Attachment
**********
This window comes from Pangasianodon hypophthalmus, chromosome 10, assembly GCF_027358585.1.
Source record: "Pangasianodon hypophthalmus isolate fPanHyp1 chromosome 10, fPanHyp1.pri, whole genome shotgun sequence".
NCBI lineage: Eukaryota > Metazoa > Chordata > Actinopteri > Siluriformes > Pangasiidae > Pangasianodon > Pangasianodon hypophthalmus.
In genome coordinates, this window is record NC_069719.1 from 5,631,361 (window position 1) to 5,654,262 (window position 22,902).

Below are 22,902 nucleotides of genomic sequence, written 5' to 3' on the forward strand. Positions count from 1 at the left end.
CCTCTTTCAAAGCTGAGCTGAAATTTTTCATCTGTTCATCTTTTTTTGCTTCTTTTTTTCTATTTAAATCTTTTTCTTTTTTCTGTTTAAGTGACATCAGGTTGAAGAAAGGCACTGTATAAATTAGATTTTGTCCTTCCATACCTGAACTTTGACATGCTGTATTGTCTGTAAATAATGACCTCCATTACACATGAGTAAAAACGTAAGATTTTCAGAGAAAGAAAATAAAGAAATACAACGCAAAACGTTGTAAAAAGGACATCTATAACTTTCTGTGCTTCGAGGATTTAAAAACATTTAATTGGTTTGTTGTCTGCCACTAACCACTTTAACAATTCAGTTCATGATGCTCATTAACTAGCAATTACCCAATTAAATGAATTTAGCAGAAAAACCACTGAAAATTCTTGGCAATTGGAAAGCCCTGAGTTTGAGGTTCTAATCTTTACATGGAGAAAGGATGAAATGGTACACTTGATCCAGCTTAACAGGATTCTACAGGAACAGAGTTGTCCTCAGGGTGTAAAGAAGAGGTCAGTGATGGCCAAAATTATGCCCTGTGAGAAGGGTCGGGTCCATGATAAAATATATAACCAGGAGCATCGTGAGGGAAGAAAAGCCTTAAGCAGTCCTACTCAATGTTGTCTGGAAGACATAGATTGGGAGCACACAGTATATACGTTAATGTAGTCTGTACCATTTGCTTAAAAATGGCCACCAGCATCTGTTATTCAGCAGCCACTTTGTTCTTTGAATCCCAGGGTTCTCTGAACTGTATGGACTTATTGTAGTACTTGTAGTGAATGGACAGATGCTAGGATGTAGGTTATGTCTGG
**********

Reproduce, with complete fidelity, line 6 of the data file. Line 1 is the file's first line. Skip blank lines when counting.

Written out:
CCTCTTTCAAAGCTGAGCTGAAATTTTTCATCTGTTCATCTTTTTTTGCTTCTTTTTTTCTATTTAAATCTTTTTCTTTTTTCTGTTTAAGTGACATCAGGTTGAAGAAAGGCACTGTATAAATTAGATTTTGTCCTTCCATACCTGAACTTTGACATGCTGTATTGTCTGTAAATAATGACCTCCATTACACATGAGTAAAAACGTAAGATTTTCAGAGAAAGAAAATAAAGAAATACAACGCAAAACGTTGTAAAAAGGACATCTATAACTTTCTGTGCTTCGAGGATTTAAAAACATTTAATTGGTTTGTTGTCTGCCACTAACCACTTTAACAATTCAGTTCATGATGCTCATTAACTAGCAATTACCCAATTAAATGAATTTAGCAGAAAAACCACTGAAAATTCTTGGCAATTGGAAAGCCCTGAGTTTGAGGTTCTAATCTTTACATGGAGAAAGGATGAAATGGTACACTTGATCCAGCTTAACAGGATTCTACAGGAACAGAGTTGTCCTCAGGGTGTAAAGAAGAGGTCAGTGATGGCCAAAATTATGCCCTGTGAGAAGGGTCGGGTCCATGATAAAATATATAACCAGGAGCATCGTGAGGGAAGAAAAGCCTTAAGCAGTCCTACTCAATGTTGTCTGGAAGACATAGATTGGGAGCACACAGTATATACGTTAATGTAGTCTGTACCATTTGCTTAAAAATGGCCACCAGCATCTGTTATTCAGCAGCCACTTTGTTCTTTGAATCCCAGGGTTCTCTGAACTGTATGGACTTATTGTAGTACTTGTAGTGAATGGACAGATGCTAGGATGTAGGTTATGTCTGG